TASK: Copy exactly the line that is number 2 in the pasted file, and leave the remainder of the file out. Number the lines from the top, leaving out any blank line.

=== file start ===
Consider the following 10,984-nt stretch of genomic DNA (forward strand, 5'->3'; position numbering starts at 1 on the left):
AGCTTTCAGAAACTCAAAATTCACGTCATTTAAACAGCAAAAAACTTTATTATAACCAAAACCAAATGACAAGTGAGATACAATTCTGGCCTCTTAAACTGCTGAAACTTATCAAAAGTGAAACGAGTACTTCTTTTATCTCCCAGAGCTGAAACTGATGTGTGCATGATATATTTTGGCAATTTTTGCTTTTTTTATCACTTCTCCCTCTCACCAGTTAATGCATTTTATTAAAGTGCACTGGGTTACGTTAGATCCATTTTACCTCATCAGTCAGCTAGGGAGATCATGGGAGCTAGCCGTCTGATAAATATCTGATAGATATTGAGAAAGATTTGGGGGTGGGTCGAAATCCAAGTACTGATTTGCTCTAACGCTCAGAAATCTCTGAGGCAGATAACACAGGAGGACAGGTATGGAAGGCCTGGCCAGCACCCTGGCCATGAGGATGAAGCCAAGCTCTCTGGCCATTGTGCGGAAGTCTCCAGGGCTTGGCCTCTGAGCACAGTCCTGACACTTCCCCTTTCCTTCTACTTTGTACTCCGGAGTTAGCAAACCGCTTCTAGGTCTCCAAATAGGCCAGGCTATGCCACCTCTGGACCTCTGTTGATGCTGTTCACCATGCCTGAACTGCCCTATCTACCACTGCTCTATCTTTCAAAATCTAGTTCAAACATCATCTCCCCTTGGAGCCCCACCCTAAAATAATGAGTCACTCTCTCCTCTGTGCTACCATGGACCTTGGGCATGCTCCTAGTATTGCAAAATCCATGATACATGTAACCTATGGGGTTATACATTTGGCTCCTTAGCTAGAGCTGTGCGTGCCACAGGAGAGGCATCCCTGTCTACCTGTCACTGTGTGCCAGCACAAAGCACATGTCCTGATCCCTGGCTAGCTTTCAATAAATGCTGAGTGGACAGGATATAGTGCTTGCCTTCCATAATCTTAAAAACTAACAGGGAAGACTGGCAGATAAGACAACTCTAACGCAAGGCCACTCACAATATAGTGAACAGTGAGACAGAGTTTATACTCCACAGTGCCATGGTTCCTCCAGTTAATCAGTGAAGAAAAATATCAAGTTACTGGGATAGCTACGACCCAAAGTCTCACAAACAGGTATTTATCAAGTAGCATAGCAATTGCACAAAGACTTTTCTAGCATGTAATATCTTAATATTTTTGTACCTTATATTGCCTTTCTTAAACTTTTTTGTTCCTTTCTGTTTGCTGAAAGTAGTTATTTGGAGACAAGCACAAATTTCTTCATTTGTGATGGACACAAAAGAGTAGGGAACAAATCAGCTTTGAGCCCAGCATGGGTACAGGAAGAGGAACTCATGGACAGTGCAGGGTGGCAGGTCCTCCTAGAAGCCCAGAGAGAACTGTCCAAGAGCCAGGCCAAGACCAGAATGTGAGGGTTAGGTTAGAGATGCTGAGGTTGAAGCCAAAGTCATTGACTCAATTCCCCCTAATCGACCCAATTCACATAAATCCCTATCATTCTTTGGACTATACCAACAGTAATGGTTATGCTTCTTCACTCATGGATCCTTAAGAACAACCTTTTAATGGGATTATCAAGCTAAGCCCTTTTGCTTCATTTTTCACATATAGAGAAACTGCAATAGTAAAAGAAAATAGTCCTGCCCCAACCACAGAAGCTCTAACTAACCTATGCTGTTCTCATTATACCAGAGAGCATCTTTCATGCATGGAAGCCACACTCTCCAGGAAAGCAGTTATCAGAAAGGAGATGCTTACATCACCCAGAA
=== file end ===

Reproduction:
AGCTTTCAGAAACTCAAAATTCACGTCATTTAAACAGCAAAAAACTTTATTATAACCAAAACCAAATGACAAGTGAGATACAATTCTGGCCTCTTAAACTGCTGAAACTTATCAAAAGTGAAACGAGTACTTCTTTTATCTCCCAGAGCTGAAACTGATGTGTGCATGATATATTTTGGCAATTTTTGCTTTTTTTATCACTTCTCCCTCTCACCAGTTAATGCATTTTATTAAAGTGCACTGGGTTACGTTAGATCCATTTTACCTCATCAGTCAGCTAGGGAGATCATGGGAGCTAGCCGTCTGATAAATATCTGATAGATATTGAGAAAGATTTGGGGGTGGGTCGAAATCCAAGTACTGATTTGCTCTAACGCTCAGAAATCTCTGAGGCAGATAACACAGGAGGACAGGTATGGAAGGCCTGGCCAGCACCCTGGCCATGAGGATGAAGCCAAGCTCTCTGGCCATTGTGCGGAAGTCTCCAGGGCTTGGCCTCTGAGCACAGTCCTGACACTTCCCCTTTCCTTCTACTTTGTACTCCGGAGTTAGCAAACCGCTTCTAGGTCTCCAAATAGGCCAGGCTATGCCACCTCTGGACCTCTGTTGATGCTGTTCACCATGCCTGAACTGCCCTATCTACCACTGCTCTATCTTTCAAAATCTAGTTCAAACATCATCTCCCCTTGGAGCCCCACCCTAAAATAATGAGTCACTCTCTCCTCTGTGCTACCATGGACCTTGGGCATGCTCCTAGTATTGCAAAATCCATGATACATGTAACCTATGGGGTTATACATTTGGCTCCTTAGCTAGAGCTGTGCGTGCCACAGGAGAGGCATCCCTGTCTACCTGTCACTGTGTGCCAGCACAAAGCACATGTCCTGATCCCTGGCTAGCTTTCAATAAATGCTGAGTGGACAGGATATAGTGCTTGCCTTCCATAATCTTAAAAACTAACAGGGAAGACTGGCAGATAAGACAACTCTAACGCAAGGCCACTCACAATATAGTGAACAGTGAGACAGAGTTTATACTCCACAGTGCCATGGTTCCTCCAGTTAATCAGTGAAGAAAAATATCAAGTTACTGGGATAGCTACGACCCAAAGTCTCACAAACAGGTATTTATCAAGTAGCATAGCAATTGCACAAAGACTTTTCTAGCATGTAATATCTTAATATTTTTGTACCTTATATTGCCTTTCTTAAACTTTTTTGTTCCTTTCTGTTTGCTGAAAGTAGTTATTTGGAGACAAGCACAAATTTCTTCATTTGTGATGGACACAAAAGAGTAGGGAACAAATCAGCTTTGAGCCCAGCATGGGTACAGGAAGAGGAACTCATGGACAGTGCAGGGTGGCAGGTCCTCCTAGAAGCCCAGAGAGAACTGTCCAAGAGCCAGGCCAAGACCAGAATGTGAGGGTTAGGTTAGAGATGCTGAGGTTGAAGCCAAAGTCATTGACTCAATTCCCCCTAATCGACCCAATTCACATAAATCCCTATCATTCTTTGGACTATACCAACAGTAATGGTTATGCTTCTTCACTCATGGATCCTTAAGAACAACCTTTTAATGGGATTATCAAGCTAAGCCCTTTTGCTTCATTTTTCACATATAGAGAAACTGCAATAGTAAAAGAAAATAGTCCTGCCCCAACCACAGAAGCTCTAACTAACCTATGCTGTTCTCATTATACCAGAGAGCATCTTTCATGCATGGAAGCCACACTCTCCAGGAAAGCAGTTATCAGAAAGGAGATGCTTACATCACCCAGAA